Port of Miami Corals Remarkably Persistent

The Port of Miami is a bustling waterway with large cruise and cargo ships, ferries, fishing vessels, and recreational boats. As it turns out, this waterway is also home to a resilient coral community.

According to a new study in Nature’s Scientific Reports by researchers with NOAA’s Atlantic Oceanographic and Meteorological Laboratory (AOML), the University of Miami Cooperative Institute of Marine and Atmospheric Studies (CIMAS) and other partners, the corals within this urbanized environment have demonstrated great resilience against unfavorable conditions, such as poor water quality, excess nutrients, high temperatures, high salinity, and low pH levels. These corals have built strong and diverse communities on man-made substrates, such as seawalls and discarded objects.

Square color image of a yellow brain coral (Diploria labyrinthiformis) beneath the surface of the water centered and viewed from above.
A brain coral (Diploria labyrinthiformis) living on an extremely shallow (~1 ft) shoreline in the Port of Miami.
Photo Credit: Colin Foord/Coral Morphologic

“The Port of Miami is quite different from the places where we normally work. Everything is artificial, engineered, and constructed,” said Ian Enochs, Research Ecologist at AOML and lead author of the new study.  “Somehow, nature has found a way to persist even in the most unnatural of environments”.

Scientists visited the Port of Miami over a three-year period beginning in 2018 to monitor environmental conditions and measure coral community dynamics. The research team used a suite of state-of-the-art instruments that included sub-surface autonomous samplers designed at CIMAS/AOML and coral photomosaics.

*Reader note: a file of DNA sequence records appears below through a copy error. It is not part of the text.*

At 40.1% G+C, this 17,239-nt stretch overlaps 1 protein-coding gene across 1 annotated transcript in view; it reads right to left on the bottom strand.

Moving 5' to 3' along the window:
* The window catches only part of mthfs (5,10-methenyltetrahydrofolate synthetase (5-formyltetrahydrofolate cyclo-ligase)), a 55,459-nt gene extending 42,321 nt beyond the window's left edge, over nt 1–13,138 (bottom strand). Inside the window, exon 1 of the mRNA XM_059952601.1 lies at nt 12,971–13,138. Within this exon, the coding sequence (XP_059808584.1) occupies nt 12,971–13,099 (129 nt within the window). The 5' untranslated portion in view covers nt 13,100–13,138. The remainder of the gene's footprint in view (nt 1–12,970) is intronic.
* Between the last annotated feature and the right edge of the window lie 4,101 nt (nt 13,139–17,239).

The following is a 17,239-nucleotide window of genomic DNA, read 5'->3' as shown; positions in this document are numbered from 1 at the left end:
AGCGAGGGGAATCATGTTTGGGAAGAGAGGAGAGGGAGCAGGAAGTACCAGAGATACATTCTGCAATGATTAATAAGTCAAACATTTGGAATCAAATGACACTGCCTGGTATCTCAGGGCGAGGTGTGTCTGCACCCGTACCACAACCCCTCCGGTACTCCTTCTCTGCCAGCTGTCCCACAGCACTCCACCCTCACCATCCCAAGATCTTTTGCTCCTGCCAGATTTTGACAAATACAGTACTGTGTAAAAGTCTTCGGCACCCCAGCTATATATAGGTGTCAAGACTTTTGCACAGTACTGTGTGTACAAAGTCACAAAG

The samplers monitored the temperature, pH, oxygen, carbonate chemistry, light, and tidal flow at three reef sites. Photomosaics consisting of thousands of high resolution underwater photos stitched together created detailed maps of these habitats to characterize their coral cover, spread, and species diversity.

Through a collaboration with Coral Morphologic’s Coral City Camera, live underwater cameras were placed at an urban coral nursery site, which helped scientists to identify unique fish species visiting the site, including the endangered smalltooth sawfish

Square color image of a purple fan coral (Gorgonia ventalina) partially submerged in seawater as a small wave breaks over it. In the background is the Miami skyline with white moderate cloud cover over blue sky. A small wave is breaking through the fan coral and rocky substrate with algae is visible in the bottom third of the frame. Image used to highlight the resilience of these species in an urban and largely disrupted ecosystem.
A purple fan coral (Gorgonia ventalina) partially submerged in seawater with the Miami skyline in the background.
Photo Credit: Colin Foord/Coral Morphologic

Enochs added: “Studying these ‘urban’ corals is important because they are rare and threatened, and also because they demonstrate surprising resilience that can teach us about the future of coral reef ecosystems today. The fact that these rare, valuable species have the ability to persist in the waterways of Miami offers us a glimpse into a tenuous coexistence and provides a ray of hope that some of these species may be able to survive in a landscape increasingly defined by human influence.”

A knobby brain coral species demonstrating resilience attached at the waterline to a man-made substrate in the Port of Miami
Knobby brain coral (Pseudodiplora clivosa) colony in the intertidal zone of a man-made shoreline in the Port of Miami.
Photo Credit: Colin Foord/Coral Morphologic

This research was funded by NOAA OAR’s ‘Omics Initiative. Additional support was provided by NOAA’s Ocean Acidification Program and Coral Reef Conservation Program. The results of this study were only possible through a close collaboration among NOAA AOML, UM CIMAS, and Coral Morphologic, especially the dedicated field efforts of numerous scuba divers and laboratory technicians.

All images produced by Colin Foord of Coral Morphologic


Ian C. Enochs, Michael S. Studivan, Graham Kolodziej, Colin Foord , Isabelle Basden, Albert Boyd, Nathan Formel, Amanda Kirkland, Ewelina Rubin, Mike Jankulak, Ian Smith, Christopher R. Kelble & Derek P. Manzello. Coral persistence despite marginal conditions in the Port of Miami. Sci Rep 13, 6759 (2023). https://doi.org/10.1038/s41598-023-33467-7